I Know My Name by C. J. Cooke



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Book Review

I Know My Name

CJ Cooke

Published by Harper Collins 15.06.2017

I gave this book 4/5 stars.

Whilst on a business trip, Lochlan is informed that his wife Eloise has gone missing from their home in Twickenham. London. She has left without any of her possessions, money or bank cards but more importantly, she has left her two young children in their home alone.

Lochlan is a career minded businessman and soon learns that not only does he not know his children well, but his wife has another side to her life which he is unaware of too.

Meanwhile, on the remote Kommeno Island, Eloise’s body has washed ashore. Four strangers on a writing retreat find her and take her to recuperate in their holiday cottage. Eloise has complete amnesia and distrusts the individuals whose behaviour is unnerving and erratic.

The island is bleak and mysterious with derelict buildings and treacherous weather conditions.  Eloise is lonely, troubled and disturbed as she desperately tries to recollect the slightest bit of information about herself.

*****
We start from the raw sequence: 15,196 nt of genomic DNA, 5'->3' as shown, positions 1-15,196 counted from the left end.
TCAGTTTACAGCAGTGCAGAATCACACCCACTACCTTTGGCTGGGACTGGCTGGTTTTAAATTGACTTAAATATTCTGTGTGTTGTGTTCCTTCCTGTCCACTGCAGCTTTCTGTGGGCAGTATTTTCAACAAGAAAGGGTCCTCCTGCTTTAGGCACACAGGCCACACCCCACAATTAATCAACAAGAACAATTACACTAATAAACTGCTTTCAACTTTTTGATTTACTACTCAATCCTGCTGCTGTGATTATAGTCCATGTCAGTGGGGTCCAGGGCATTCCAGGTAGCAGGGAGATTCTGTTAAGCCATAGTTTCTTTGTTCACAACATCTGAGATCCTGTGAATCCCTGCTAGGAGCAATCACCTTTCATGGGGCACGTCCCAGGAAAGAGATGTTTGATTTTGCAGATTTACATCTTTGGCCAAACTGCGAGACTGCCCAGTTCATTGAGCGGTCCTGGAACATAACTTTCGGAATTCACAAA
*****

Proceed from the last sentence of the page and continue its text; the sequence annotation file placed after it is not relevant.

Gerda and Magnus, Eloise’s grandparents are drafted in to help with the children. Gerda is straight talking, judgemental and dislikes Lochlan. Magnus has a quieter, more contemplative personality.

The book alternates between Lochlan and Eloise’s stories, both are spellbinding with hidden mysteries springing up throughout. Some chapters refer to Eloise’s childhood in Geneva and England. These chapters help build up a more detailed understanding of Eloise and how her childhood shaped her later life.

A riveting debut psychological thriller by C.J. Cooke in which the reader is drawn into a tangled web of mystery and intrigue. It is difficult to rest until the outcome unfolds and the mystery solved. The plot is tight but I would have preferred the ending to be more dynamic.

A television adaptation is being produced.

Here is an excerpt from the book:

“I peel off the pyjamas that Hazel lent me and study the naked woman in the small shaving mirror above the sink. This woman who is me. She is Caucasian, slender, somewhere between thirty and forty with thick honey blonde hair to her shoulders”

This  book was sent to me by NetGalley in exchange for an honest review.





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